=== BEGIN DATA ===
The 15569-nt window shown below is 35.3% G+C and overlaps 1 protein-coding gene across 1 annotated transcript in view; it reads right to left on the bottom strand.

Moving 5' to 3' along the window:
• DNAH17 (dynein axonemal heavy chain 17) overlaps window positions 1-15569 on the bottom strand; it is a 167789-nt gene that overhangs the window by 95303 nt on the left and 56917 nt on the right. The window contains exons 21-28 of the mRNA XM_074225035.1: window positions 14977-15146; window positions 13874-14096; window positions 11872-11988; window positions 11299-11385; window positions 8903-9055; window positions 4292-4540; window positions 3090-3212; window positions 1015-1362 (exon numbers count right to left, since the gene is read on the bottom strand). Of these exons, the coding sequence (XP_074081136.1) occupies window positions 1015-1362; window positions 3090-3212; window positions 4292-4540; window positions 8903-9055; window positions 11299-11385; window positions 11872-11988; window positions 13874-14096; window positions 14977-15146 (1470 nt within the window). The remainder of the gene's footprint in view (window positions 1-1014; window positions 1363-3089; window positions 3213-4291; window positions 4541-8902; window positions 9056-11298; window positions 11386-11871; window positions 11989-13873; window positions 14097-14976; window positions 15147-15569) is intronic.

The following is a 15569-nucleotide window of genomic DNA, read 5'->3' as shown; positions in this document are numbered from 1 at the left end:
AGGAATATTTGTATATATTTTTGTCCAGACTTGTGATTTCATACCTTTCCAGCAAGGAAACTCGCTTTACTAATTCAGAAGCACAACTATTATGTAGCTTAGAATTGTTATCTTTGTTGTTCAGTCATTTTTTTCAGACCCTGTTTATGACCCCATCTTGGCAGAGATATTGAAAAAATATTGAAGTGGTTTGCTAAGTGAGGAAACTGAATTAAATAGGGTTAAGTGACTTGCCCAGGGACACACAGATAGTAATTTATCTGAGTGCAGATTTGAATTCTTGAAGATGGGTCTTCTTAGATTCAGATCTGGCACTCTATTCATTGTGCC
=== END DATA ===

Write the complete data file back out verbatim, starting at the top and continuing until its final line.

The 15569-nt window shown below is 35.3% G+C and overlaps 1 protein-coding gene across 1 annotated transcript in view; it reads right to left on the bottom strand.

Moving 5' to 3' along the window:
• DNAH17 (dynein axonemal heavy chain 17) overlaps window positions 1-15569 on the bottom strand; it is a 167789-nt gene that overhangs the window by 95303 nt on the left and 56917 nt on the right. The window contains exons 21-28 of the mRNA XM_074225035.1: window positions 14977-15146; window positions 13874-14096; window positions 11872-11988; window positions 11299-11385; window positions 8903-9055; window positions 4292-4540; window positions 3090-3212; window positions 1015-1362 (exon numbers count right to left, since the gene is read on the bottom strand). Of these exons, the coding sequence (XP_074081136.1) occupies window positions 1015-1362; window positions 3090-3212; window positions 4292-4540; window positions 8903-9055; window positions 11299-11385; window positions 11872-11988; window positions 13874-14096; window positions 14977-15146 (1470 nt within the window). The remainder of the gene's footprint in view (window positions 1-1014; window positions 1363-3089; window positions 3213-4291; window positions 4541-8902; window positions 9056-11298; window positions 11386-11871; window positions 11989-13873; window positions 14097-14976; window positions 15147-15569) is intronic.

The following is a 15569-nucleotide window of genomic DNA, read 5'->3' as shown; positions in this document are numbered from 1 at the left end:
AGGAATATTTGTATATATTTTTGTCCAGACTTGTGATTTCATACCTTTCCAGCAAGGAAACTCGCTTTACTAATTCAGAAGCACAACTATTATGTAGCTTAGAATTGTTATCTTTGTTGTTCAGTCATTTTTTTCAGACCCTGTTTATGACCCCATCTTGGCAGAGATATTGAAAAAATATTGAAGTGGTTTGCTAAGTGAGGAAACTGAATTAAATAGGGTTAAGTGACTTGCCCAGGGACACACAGATAGTAATTTATCTGAGTGCAGATTTGAATTCTTGAAGATGGGTCTTCTTAGATTCAGATCTGGCACTCTATTCATTGTGCC